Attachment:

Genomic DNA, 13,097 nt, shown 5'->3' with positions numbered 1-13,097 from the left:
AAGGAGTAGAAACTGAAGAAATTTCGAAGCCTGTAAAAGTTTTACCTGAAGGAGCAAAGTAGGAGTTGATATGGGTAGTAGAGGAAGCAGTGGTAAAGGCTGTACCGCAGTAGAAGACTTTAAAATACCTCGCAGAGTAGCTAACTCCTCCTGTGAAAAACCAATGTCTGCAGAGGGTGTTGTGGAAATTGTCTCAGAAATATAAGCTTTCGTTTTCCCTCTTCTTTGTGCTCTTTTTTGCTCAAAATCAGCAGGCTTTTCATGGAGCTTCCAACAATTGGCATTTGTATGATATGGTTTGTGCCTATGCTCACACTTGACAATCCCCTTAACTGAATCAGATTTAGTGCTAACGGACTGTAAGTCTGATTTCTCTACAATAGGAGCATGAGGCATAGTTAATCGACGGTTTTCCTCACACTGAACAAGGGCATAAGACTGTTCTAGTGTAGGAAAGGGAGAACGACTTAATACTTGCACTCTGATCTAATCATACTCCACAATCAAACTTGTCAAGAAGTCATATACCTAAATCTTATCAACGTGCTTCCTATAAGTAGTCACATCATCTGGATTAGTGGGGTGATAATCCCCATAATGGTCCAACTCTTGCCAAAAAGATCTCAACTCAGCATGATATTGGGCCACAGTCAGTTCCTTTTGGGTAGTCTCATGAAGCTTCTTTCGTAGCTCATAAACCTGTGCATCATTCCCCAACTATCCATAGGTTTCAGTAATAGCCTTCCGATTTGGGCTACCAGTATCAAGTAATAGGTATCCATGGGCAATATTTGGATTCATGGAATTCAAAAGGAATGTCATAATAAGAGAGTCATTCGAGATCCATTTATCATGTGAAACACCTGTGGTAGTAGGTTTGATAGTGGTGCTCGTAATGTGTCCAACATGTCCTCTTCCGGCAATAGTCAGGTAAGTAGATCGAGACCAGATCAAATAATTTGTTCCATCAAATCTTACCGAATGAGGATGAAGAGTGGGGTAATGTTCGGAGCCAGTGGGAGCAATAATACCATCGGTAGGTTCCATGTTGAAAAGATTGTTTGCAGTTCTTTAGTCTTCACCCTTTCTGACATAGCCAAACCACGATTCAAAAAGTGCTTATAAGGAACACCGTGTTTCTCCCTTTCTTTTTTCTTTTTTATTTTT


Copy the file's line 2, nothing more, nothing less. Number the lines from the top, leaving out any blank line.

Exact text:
AAGGAGTAGAAACTGAAGAAATTTCGAAGCCTGTAAAAGTTTTACCTGAAGGAGCAAAGTAGGAGTTGATATGGGTAGTAGAGGAAGCAGTGGTAAAGGCTGTACCGCAGTAGAAGACTTTAAAATACCTCGCAGAGTAGCTAACTCCTCCTGTGAAAAACCAATGTCTGCAGAGGGTGTTGTGGAAATTGTCTCAGAAATATAAGCTTTCGTTTTCCCTCTTCTTTGTGCTCTTTTTTGCTCAAAATCAGCAGGCTTTTCATGGAGCTTCCAACAATTGGCATTTGTATGATATGGTTTGTGCCTATGCTCACACTTGACAATCCCCTTAACTGAATCAGATTTAGTGCTAACGGACTGTAAGTCTGATTTCTCTACAATAGGAGCATGAGGCATAGTTAATCGACGGTTTTCCTCACACTGAACAAGGGCATAAGACTGTTCTAGTGTAGGAAAGGGAGAACGACTTAATACTTGCACTCTGATCTAATCATACTCCACAATCAAACTTGTCAAGAAGTCATATACCTAAATCTTATCAACGTGCTTCCTATAAGTAGTCACATCATCTGGATTAGTGGGGTGATAATCCCCATAATGGTCCAACTCTTGCCAAAAAGATCTCAACTCAGCATGATATTGGGCCACAGTCAGTTCCTTTTGGGTAGTCTCATGAAGCTTCTTTCGTAGCTCATAAACCTGTGCATCATTCCCCAACTATCCATAGGTTTCAGTAATAGCCTTCCGATTTGGGCTACCAGTATCAAGTAATAGGTATCCATGGGCAATATTTGGATTCATGGAATTCAAAAGGAATGTCATAATAAGAGAGTCATTCGAGATCCATTTATCATGTGAAACACCTGTGGTAGTAGGTTTGATAGTGGTGCTCGTAATGTGTCCAACATGTCCTCTTCCGGCAATAGTCAGGTAAGTAGATCGAGACCAGATCAAATAATTTGTTCCATCAAATCTTACCGAATGAGGATGAAGAGTGGGGTAATGTTCGGAGCCAGTGGGAGCAATAATACCATCGGTAGGTTCCATGTTGAAAAGATTGTTTGCAGTTCTTTAGTCTTCACCCTTTCTGACATAGCCAAACCACGATTCAAAAAGTGCTTATAAGGAACACCGTGTTTCTCCCTTTCTTTTTTCTTTTTTATTTTT